The solar panels are shown deployed in the first picture, and folded up in the second.  They're mounted in aluminum frames on top of the Sprinter van, that have gas struts to hold the panels in place.  When parked somewhere they deploy the panels, which then charge a 35 kilowatt-hour battery pack mounted inside the van.  Also in the van is a pair of 6 kilowatt SMA inverters.  The inverters are powerful enough to run high end Manzanita chargers letting them quick charge the bikes in under an hour.  Plus it powers all the tools they need on-site.

They didn't post any specifics about speeds etc.  I don't know what they mean by "solar land speed record" as I doubt the event organizers care about the source of the electrons that powered the bike.

The land speed record for this sort of bike is held by Lightning Motorcycles - 215 miles/hr in 2011.

Lightning did post this nice picture of conditions after the rain storm that canceled racing for the week.  Whatever they could have achieved this week got cut short by the rain storm.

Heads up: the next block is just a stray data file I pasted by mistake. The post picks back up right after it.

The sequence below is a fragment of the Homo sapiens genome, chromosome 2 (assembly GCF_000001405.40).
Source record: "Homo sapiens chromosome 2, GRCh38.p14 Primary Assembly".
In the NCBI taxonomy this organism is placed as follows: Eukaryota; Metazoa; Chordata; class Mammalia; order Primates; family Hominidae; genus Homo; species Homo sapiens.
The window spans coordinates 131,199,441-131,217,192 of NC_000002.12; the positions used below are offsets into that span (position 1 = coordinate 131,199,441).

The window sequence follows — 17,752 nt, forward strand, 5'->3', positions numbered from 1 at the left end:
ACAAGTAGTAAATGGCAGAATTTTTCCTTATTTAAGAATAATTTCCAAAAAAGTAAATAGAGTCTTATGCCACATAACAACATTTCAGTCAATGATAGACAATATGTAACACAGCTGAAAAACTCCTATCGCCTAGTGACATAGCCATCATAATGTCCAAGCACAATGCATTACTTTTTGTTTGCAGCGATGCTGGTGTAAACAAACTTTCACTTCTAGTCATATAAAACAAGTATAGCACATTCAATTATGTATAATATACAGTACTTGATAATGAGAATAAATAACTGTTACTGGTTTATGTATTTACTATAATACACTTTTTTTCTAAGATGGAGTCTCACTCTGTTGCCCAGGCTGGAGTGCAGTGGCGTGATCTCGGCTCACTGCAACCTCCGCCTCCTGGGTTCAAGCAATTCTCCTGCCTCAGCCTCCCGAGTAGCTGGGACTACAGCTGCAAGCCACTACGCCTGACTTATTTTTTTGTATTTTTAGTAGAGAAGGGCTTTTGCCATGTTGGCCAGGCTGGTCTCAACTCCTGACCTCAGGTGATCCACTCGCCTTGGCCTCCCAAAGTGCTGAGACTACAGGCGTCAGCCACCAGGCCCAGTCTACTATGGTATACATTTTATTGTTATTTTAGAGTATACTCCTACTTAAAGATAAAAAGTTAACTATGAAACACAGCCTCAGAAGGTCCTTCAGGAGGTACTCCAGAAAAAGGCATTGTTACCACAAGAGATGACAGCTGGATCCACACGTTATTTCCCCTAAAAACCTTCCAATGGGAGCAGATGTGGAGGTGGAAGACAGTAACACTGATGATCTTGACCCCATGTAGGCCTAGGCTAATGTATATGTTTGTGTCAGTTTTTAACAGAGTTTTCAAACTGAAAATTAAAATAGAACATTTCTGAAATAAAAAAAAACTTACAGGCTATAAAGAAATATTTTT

KillaCycle Racing sets electric streamlined sidecar speed record at Bonneville - around 213 miles/hr

It's land speed racing time at the Bonneville Salt Flats and I see from Facebook that both Lightning Motorcycles and KillaCycle racing were there.  In this post I'll cover what KillaCycle posted on Facebook.  The big takeaway is that they made it into the 201+ miles/hr club, it's not clear if they got enough verification that they'll have an official record because a rain storm came in and turned the salt into a lake.

View from the cockpit

On Aug 25, they were doing a shakedown run and hit over 170 miles/hr - meaning to hit maybe 150 miles/hr instead. 

This is what the KillaJoule looks like this year.  Looks a lot like last year but I think that's because the outer skin is the same.  I've been following their Facebook postings all year and know they've rebuilt quite a bit of stuff under the skin including new batteries etc.  I see that A123 Systems is still a sponsor.

On Day 2 they made one run at 183 miles per hour, then went for a record run.  The outbound run they hit over 200 miles/hr, and on the return run hit 191 miles/hr for an average of 196.168 miles/hr.  At that point the controller was set to supply only 100 horsepower out of the 400 horsepower available.

On Day 3 they bumped the power up, they had an outbound run at 210. 844 mph and backup of 213.250 gave a new record of 212.047 mph (341.2 km/h). They were looking at changing gearing to see if they could go faster.  However, a little later they posted that rain had moved in canceling all the runs that day.